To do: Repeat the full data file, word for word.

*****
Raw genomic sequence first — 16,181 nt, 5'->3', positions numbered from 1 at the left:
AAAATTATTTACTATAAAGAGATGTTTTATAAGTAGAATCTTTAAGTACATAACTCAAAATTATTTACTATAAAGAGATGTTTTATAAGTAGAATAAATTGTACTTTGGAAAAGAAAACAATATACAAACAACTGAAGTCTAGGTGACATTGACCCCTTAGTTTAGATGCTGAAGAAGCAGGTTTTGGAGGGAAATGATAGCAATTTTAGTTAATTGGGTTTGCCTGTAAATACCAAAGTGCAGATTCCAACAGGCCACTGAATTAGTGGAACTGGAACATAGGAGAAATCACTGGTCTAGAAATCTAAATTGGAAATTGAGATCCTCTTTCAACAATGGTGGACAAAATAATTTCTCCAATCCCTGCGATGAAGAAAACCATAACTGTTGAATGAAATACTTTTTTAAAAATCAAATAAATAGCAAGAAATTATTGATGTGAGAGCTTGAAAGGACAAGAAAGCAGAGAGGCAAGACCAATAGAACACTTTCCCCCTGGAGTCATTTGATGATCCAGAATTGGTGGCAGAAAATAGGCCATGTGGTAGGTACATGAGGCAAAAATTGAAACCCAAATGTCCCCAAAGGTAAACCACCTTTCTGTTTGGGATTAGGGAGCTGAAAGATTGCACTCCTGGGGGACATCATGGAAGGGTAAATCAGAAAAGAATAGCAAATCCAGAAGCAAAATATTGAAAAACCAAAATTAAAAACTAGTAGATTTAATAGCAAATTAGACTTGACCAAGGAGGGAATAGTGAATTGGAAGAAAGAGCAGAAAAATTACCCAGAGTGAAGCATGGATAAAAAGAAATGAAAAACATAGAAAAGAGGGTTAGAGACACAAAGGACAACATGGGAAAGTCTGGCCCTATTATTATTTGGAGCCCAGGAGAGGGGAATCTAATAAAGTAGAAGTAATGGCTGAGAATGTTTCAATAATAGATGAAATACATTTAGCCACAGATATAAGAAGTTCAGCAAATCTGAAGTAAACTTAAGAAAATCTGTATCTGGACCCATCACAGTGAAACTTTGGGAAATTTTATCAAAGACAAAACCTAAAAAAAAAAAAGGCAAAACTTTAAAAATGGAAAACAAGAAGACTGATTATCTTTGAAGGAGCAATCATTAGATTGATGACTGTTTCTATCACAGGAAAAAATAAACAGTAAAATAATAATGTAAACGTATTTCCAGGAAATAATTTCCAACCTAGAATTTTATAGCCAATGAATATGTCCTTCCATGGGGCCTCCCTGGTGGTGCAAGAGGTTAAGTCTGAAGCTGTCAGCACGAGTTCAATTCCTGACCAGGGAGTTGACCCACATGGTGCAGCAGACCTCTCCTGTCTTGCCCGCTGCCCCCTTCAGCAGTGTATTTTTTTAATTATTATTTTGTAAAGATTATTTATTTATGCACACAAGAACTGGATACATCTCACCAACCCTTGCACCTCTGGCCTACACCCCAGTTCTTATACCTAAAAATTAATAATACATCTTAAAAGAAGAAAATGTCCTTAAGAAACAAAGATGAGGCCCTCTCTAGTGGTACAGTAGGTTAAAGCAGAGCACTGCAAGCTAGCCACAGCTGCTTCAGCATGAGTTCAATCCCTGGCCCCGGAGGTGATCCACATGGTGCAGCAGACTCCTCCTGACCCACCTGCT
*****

Raw genomic sequence first — 16,181 nt, 5'->3', positions numbered from 1 at the left:
AAAATTATTTACTATAAAGAGATGTTTTATAAGTAGAATCTTTAAGTACATAACTCAAAATTATTTACTATAAAGAGATGTTTTATAAGTAGAATAAATTGTACTTTGGAAAAGAAAACAATATACAAACAACTGAAGTCTAGGTGACATTGACCCCTTAGTTTAGATGCTGAAGAAGCAGGTTTTGGAGGGAAATGATAGCAATTTTAGTTAATTGGGTTTGCCTGTAAATACCAAAGTGCAGATTCCAACAGGCCACTGAATTAGTGGAACTGGAACATAGGAGAAATCACTGGTCTAGAAATCTAAATTGGAAATTGAGATCCTCTTTCAACAATGGTGGACAAAATAATTTCTCCAATCCCTGCGATGAAGAAAACCATAACTGTTGAATGAAATACTTTTTTAAAAATCAAATAAATAGCAAGAAATTATTGATGTGAGAGCTTGAAAGGACAAGAAAGCAGAGAGGCAAGACCAATAGAACACTTTCCCCCTGGAGTCATTTGATGATCCAGAATTGGTGGCAGAAAATAGGCCATGTGGTAGGTACATGAGGCAAAAATTGAAACCCAAATGTCCCCAAAGGTAAACCACCTTTCTGTTTGGGATTAGGGAGCTGAAAGATTGCACTCCTGGGGGACATCATGGAAGGGTAAATCAGAAAAGAATAGCAAATCCAGAAGCAAAATATTGAAAAACCAAAATTAAAAACTAGTAGATTTAATAGCAAATTAGACTTGACCAAGGAGGGAATAGTGAATTGGAAGAAAGAGCAGAAAAATTACCCAGAGTGAAGCATGGATAAAAAGAAATGAAAAACATAGAAAAGAGGGTTAGAGACACAAAGGACAACATGGGAAAGTCTGGCCCTATTATTATTTGGAGCCCAGGAGAGGGGAATCTAATAAAGTAGAAGTAATGGCTGAGAATGTTTCAATAATAGATGAAATACATTTAGCCACAGATATAAGAAGTTCAGCAAATCTGAAGTAAACTTAAGAAAATCTGTATCTGGACCCATCACAGTGAAACTTTGGGAAATTTTATCAAAGACAAAACCTAAAAAAAAAAAAGGCAAAACTTTAAAAATGGAAAACAAGAAGACTGATTATCTTTGAAGGAGCAATCATTAGATTGATGACTGTTTCTATCACAGGAAAAAATAAACAGTAAAATAATAATGTAAACGTATTTCCAGGAAATAATTTCCAACCTAGAATTTTATAGCCAATGAATATGTCCTTCCATGGGGCCTCCCTGGTGGTGCAAGAGGTTAAGTCTGAAGCTGTCAGCACGAGTTCAATTCCTGACCAGGGAGTTGACCCACATGGTGCAGCAGACCTCTCCTGTCTTGCCCGCTGCCCCCTTCAGCAGTGTATTTTTTTAATTATTATTTTGTAAAGATTATTTATTTATGCACACAAGAACTGGATACATCTCACCAACCCTTGCACCTCTGGCCTACACCCCAGTTCTTATACCTAAAAATTAATAATACATCTTAAAAGAAGAAAATGTCCTTAAGAAACAAAGATGAGGCCCTCTCTAGTGGTACAGTAGGTTAAAGCAGAGCACTGCAAGCTAGCCACAGCTGCTTCAGCATGAGTTCAATCCCTGGCCCCGGAGGTGATCCACATGGTGCAGCAGACTCCTCCTGACCCACCTGCT